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5 of 5 people found the following review helpful
5.0 out of 5 stars Communities, The Future Way for Production, Goods and Service Delivery, January 4, 2012
By 
William Greenberg (Toronto, Ontario Canada) - See all my reviews
This review is from: No Straight Lines (Kindle Edition)
Alan Moore is a thought leader in the use of social networks for business, government and communities. In "No Straight Lines" Alan provides a thorough understanding of how a community of common interests is created and the impacts that are disrupting old methods for production of goods and delivery of services. Until the dawn of the Industrial Revolution civilization was centered on local communities for production of goods and delivery of services. Mass production reorganized society to a new model which Alan characterizes as "Linear". Linear systems have dominated for the past 150 years.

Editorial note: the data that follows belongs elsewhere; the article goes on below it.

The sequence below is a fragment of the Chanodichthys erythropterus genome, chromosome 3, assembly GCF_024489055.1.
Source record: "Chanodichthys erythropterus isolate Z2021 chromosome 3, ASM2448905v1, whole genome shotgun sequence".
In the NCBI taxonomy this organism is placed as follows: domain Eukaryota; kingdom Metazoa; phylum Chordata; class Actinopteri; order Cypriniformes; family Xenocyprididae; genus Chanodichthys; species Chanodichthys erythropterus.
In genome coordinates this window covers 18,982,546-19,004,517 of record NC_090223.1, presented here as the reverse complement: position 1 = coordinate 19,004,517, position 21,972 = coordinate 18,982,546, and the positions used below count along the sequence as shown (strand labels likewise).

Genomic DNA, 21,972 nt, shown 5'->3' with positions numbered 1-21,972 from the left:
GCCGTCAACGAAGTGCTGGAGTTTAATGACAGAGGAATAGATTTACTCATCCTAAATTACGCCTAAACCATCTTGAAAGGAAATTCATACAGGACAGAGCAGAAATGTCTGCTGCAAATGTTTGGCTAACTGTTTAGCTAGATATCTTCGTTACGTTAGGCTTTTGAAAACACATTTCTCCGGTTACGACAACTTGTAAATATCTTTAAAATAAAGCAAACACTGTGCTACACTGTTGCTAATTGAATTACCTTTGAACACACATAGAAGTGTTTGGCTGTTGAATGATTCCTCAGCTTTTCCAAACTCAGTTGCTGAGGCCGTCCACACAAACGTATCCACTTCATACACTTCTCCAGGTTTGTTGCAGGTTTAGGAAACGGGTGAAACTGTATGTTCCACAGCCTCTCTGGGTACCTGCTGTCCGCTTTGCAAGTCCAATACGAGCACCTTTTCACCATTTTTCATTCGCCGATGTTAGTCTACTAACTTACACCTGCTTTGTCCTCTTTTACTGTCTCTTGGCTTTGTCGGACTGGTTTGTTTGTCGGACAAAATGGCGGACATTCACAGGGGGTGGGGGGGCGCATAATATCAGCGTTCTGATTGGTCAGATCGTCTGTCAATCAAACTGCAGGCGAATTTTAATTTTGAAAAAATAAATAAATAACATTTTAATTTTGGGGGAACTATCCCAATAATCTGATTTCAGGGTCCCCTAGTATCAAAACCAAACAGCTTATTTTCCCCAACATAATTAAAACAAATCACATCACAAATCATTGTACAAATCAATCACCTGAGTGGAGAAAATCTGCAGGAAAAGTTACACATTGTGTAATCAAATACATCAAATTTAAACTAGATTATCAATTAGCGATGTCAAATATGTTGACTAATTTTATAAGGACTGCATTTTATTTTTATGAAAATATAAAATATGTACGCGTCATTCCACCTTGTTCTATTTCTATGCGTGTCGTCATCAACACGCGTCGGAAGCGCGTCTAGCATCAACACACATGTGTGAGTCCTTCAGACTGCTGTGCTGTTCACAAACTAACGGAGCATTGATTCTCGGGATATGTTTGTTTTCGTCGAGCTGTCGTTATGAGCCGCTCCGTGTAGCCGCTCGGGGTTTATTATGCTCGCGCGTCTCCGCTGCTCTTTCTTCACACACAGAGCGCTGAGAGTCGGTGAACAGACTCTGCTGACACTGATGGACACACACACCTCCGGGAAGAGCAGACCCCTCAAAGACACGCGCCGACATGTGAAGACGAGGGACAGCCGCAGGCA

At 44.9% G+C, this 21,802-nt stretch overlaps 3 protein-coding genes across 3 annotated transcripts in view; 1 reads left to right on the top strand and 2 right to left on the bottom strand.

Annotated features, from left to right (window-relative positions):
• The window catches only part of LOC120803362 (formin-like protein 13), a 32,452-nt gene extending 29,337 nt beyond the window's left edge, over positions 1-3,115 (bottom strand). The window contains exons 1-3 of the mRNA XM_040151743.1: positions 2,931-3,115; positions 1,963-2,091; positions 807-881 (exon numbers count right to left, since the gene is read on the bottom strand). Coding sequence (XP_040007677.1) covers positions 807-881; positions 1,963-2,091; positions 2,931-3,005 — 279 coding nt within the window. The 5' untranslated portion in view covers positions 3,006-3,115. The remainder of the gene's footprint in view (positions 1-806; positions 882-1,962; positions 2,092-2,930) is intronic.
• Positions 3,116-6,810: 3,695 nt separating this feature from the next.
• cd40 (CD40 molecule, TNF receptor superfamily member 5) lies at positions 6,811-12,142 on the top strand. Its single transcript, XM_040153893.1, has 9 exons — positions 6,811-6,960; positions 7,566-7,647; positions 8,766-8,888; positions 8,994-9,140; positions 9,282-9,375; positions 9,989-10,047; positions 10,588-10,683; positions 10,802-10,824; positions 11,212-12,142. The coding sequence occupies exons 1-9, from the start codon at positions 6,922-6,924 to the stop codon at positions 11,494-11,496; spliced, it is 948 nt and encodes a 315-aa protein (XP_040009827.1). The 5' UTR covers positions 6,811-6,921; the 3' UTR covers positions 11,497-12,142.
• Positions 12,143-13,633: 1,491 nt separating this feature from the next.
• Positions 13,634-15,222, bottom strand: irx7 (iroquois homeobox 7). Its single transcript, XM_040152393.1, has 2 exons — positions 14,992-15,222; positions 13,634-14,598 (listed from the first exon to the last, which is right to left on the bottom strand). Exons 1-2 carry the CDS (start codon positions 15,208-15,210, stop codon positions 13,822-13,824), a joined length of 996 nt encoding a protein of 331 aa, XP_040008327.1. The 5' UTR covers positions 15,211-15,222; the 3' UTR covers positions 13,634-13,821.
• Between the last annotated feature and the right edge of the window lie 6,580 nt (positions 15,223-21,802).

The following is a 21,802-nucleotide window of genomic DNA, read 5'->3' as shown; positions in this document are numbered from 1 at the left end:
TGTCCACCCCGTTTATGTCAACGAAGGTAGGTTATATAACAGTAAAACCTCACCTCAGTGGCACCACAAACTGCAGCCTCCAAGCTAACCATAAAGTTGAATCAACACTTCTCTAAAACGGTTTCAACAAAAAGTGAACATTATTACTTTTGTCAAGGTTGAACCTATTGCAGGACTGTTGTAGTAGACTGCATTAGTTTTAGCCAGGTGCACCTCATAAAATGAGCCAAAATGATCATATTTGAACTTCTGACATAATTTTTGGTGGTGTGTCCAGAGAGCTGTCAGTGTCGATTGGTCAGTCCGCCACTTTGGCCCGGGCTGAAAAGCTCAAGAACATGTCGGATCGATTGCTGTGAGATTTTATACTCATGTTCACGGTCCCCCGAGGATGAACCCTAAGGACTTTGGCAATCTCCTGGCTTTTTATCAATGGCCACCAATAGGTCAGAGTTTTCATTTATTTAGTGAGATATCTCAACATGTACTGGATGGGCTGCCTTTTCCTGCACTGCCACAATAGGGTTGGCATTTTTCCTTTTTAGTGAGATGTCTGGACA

The great Canadian theorist Marshall McLuhan predicted that the world would become a "Global Village". With the rapid growth of mobile networks with 5 billion users and high speed broadband the Global Village has arrived. This interconnected global platform is the underpinning for a revolution to new and generally low cost models of business and services.

In "No Straight Lines" Alan connects us with the wave of social community centric developments causing disruption yet underpinning fascinating new ways to spur growth. For people like myself focused on the future Alan's insights provide a rich window onto the new wave of the "Social Networked Economy" and the many opportunities being created.